Gelineau psalms are usually sung responsively. The soloist or choir begins by singing the refrain; then the congregation repeats it. The psalm then proceeds responsively with a soloist or choir chanting the verses and thecongregation responding with the refrain. Many Roman Catholics, who have recently begun congregational singing, have found this "responsorial" style of psalm-singing very helpful. A refrain (or antiphon, an older term) is much easier to learn than the whole psalm. Among Protestants who are used to exclusive metrical psalmody, the responsorial style has the advantage of making a clear distinction between psalms and hymns. Rather than simply reading the psalm directly from the Bible or singing a paraphrased version of it metrically, the congregation can sing the actual words from Scripture. (See Psalm 23 example.)
Other ways of singing the psalms include the Anglican chant, which involves a choir (though not necessarily) singing in harmony to speech rhythms, and the Gregorian chant, which is the more ancient method of psalm-chanting, simple enough to be used by either cantor or congregation. Examples of these can be found in the service music section of many enominational hymnals. Hymnals in the Reformed Presbyterian tradition also include examples of the other psalmody traditions discussed above.
(1) The heavens declare the glory of God;*
the skies proclaim the work
of his hands.
(2) Day after day they pour forth speech;*
night after night
they display knowledge.
(3) There is no speech or language*
where their voice is not heard.
(4) Their voice goes out
into all the earth,*
their words to the ends of the
Recources for Singers
Following is an incomplete list of some of the resources available for sung psalmody:
Book of Praise: Anglo-Genevan Psalter. Available from Premier Publishing Ltd., 1249 Plessis Road, Winnipeg, Manitoba R2C 3L9, Canada. This psalter contains English versifications of all the Genevan Psalms and is used in the Canadian Reformed Churches. Harmonizations and accompaniments available from Church and Music Records, Box 154, Necrlandia, Alberta TOG 1R0.
The Book of Psalms for Singing. Published by The Board of Education and Publications, Reformed Presbyterian Church of North America, 7418 Penn Ave., Pittsburgh, PA 15208. This book contains mostly metrical psalms and a very few chanted psalms.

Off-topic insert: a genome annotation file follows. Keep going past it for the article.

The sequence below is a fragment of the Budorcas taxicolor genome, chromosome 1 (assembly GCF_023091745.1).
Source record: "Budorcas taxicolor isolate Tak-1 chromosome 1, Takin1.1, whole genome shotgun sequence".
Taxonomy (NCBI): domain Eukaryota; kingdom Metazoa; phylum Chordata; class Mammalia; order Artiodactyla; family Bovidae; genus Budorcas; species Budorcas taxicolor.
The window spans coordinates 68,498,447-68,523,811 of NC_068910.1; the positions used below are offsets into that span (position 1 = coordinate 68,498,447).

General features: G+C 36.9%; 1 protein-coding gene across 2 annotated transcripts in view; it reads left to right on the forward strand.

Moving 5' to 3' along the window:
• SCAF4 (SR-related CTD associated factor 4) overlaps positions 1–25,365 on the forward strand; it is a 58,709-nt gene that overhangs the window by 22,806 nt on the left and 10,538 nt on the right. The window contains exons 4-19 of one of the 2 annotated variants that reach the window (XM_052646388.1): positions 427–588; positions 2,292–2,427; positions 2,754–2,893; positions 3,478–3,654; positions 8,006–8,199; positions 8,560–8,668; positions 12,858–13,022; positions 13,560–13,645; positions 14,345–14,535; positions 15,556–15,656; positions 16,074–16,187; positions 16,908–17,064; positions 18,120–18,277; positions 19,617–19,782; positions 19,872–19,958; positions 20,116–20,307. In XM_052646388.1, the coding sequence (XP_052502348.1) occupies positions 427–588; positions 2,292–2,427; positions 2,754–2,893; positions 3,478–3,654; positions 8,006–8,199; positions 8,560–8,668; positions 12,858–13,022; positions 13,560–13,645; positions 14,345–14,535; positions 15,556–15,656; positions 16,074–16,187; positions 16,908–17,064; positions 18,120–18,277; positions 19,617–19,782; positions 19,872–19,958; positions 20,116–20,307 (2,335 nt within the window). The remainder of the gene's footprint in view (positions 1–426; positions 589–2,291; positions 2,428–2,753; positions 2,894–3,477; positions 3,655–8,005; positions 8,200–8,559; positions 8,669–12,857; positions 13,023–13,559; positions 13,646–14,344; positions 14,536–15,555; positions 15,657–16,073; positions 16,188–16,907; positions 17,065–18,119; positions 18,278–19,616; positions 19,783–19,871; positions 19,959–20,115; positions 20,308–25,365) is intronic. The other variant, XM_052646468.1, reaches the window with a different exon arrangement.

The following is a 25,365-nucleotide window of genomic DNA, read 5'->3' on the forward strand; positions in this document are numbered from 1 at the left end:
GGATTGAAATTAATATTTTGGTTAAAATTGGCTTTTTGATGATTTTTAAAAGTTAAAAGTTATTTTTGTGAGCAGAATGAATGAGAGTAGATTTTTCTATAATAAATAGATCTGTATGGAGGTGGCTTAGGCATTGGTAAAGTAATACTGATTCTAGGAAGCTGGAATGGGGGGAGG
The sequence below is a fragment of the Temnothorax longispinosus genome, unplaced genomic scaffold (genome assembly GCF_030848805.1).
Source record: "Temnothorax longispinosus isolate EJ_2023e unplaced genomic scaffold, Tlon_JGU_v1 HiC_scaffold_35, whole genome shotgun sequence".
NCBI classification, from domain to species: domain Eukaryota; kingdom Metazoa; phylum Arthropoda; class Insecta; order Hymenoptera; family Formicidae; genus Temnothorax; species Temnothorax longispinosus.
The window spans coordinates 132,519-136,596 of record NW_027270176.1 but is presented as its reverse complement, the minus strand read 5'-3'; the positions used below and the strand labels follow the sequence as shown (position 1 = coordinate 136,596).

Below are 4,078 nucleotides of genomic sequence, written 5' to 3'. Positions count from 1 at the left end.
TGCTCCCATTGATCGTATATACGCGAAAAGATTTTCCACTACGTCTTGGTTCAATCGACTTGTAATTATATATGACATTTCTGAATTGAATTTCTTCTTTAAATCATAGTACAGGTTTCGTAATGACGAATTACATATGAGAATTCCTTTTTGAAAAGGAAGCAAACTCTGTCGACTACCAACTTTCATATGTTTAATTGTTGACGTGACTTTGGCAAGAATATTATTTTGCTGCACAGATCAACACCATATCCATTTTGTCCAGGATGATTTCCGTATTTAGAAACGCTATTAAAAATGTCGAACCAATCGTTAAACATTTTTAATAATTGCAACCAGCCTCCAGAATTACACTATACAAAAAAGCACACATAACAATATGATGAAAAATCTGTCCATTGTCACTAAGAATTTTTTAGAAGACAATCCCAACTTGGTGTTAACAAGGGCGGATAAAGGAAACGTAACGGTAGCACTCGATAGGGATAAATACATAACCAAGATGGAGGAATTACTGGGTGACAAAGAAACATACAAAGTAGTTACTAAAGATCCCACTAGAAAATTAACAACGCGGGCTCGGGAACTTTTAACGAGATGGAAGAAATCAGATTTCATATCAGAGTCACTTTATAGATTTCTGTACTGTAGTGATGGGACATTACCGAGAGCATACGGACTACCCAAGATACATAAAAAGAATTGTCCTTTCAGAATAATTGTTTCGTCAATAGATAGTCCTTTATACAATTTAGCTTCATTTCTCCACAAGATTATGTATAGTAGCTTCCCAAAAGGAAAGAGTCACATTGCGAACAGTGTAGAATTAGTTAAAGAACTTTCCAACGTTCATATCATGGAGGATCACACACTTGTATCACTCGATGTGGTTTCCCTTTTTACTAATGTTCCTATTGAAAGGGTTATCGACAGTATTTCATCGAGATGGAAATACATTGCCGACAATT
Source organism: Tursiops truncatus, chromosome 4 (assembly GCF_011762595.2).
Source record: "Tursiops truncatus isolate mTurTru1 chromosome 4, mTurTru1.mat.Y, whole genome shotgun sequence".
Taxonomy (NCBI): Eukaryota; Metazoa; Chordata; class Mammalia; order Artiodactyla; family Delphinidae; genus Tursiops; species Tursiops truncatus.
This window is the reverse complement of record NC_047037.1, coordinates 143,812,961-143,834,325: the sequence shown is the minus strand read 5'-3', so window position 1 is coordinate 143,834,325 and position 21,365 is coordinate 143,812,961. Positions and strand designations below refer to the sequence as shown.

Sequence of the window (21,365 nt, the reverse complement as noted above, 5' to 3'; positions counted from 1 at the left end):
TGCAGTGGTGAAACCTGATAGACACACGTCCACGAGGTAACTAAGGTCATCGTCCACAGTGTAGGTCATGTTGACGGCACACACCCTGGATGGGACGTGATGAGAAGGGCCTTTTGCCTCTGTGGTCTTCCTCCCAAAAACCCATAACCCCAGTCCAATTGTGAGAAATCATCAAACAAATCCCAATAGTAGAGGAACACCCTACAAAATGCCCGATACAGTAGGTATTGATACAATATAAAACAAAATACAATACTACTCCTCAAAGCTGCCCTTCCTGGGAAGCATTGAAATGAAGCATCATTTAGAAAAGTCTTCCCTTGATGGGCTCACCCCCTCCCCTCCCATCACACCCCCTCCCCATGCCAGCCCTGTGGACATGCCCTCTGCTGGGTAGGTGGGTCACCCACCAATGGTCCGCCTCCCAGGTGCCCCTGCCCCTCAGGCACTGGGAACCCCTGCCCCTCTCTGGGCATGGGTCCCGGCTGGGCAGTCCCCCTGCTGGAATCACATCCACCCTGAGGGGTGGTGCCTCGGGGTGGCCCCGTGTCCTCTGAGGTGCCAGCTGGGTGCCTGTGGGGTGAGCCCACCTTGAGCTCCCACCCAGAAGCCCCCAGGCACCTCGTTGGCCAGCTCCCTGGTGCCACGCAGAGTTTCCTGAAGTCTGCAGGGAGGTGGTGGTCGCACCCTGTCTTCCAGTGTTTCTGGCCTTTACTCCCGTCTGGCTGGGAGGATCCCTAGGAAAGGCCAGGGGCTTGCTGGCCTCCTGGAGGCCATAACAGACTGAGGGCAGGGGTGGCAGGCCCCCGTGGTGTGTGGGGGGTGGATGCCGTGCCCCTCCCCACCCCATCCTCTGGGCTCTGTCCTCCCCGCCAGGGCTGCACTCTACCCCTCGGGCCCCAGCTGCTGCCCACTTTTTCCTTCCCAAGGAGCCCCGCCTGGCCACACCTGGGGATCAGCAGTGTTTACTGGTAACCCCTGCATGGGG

The Gelineau Gradual. Published by G1A Publications, 7404 South Mason Ave., Chicago, 1L 60638. This book includes gradual psalms and antiphons in accordance with the church year.
Gradual Psalms. Church Hymnal Series VI, in three volumes—-Years A, B, C. Available from The Church Hymnal Corporation, 800 Second Ave., New York, NY 10017.
The Grail Gelineau Psalter: 150 Psalms and 18 Canticles. Published by GIA Publications, 7404 South Mason Ave., Chicago, IL 60638.
Music from Taize, vol. I and II. Jacques Berthier. Published by GIA Publications, 7404 South
Mason Ave., Chicago, IL 60638. These volumes contain psalms as sung by the Taize community in France with instrumental descants.
Morning Praise and Evensong. Edited and arranged by William G. Storey, D.M.S.; Frank C. Quinn, O.P.; and David F. Wright, O. P. Published by Fides Publishers, Inc., Notre Dame, IN 46556. Contains psalms and canticles sung in accordance with the traditional daily office rites adapted to nonmonastic usage.
New Metrical Psalter. Published by Church Hymnal Corp., 800 Second Ave., New York, NY 1017. A words-only modern poetic version of the psalms in commonly used hymn-tune meters. Rev. Christopher Webber has included all psalms for the eu-charistic lectionary as well as those for special rites of the church. Permission is granted to purchasers to reproduce all contents in the Sunday bulletin.
Psalm Praise. Available from GIA Publications, 7404 South Mason Ave., Chicago, IL 60638.
A Psalm Sampler. Published by the Westminster Press. The sampler includes a number of metrical and chanted psalms and canticles.
The Psalmody for the Day, Series A. Published by Fortress Press, 2900 Queen Lane, Philadelphia, PA 19129.
The Book of Praise Includes 70 psalms for singing today. Published by Carey Publications, 361 Aigburth Road, Liverpool L170PB, England.
The Hymnbook (1955). Published by the Presbyterian Church in the U.S., the United Presbyterian Church in the U.S.A., and the Reformed Church in America. Available from the Westminster Press, 925 Chestnut St., Philadelphia, PA 19107. This hymnal contains metrical psalms, mostly from the 1912 Psalter; also some Anglican chants in the service music section.
Hymns II. Published by Intervar-sity Press, Downers Grove, Illinois. Contains a limited number of metrical psalms.
Lutheran Book of Worship. Available from Augsburg Publishing House, 426 S. Fifth St., Box 1209, Minneapolis, MN 55440.
Lutheran Worship. Published by Concordia Publishing House, 3558 Jefferson Ave., St. Louis, MO 62118.
Psalter Hymnal (1987). Published by CRC Publications, 2850 Kalamazoo SE, Grand Rapids, MI 49560. Contains metrical psalms and canticles ("Bible Songs"), including Genevan psalms, texts from the 1912 Psalter, and more recent compositions.
Rejoice in the Lord. Edited by Erik Routley. Published by Wm. B. Eerdmans, 255 Jefferson Ave. SE, Grand Rapids, MI, for the Reformed Church in America.
Trinity Hymnal. Published by the Committee on Christian Education, Inc., the Orthodox Presbyterian Church. Available from Great Commission Publications, 7401 Old York Road, Philadelphia, PA. Contains metrical psalms, mostly from the 1912 Psalter.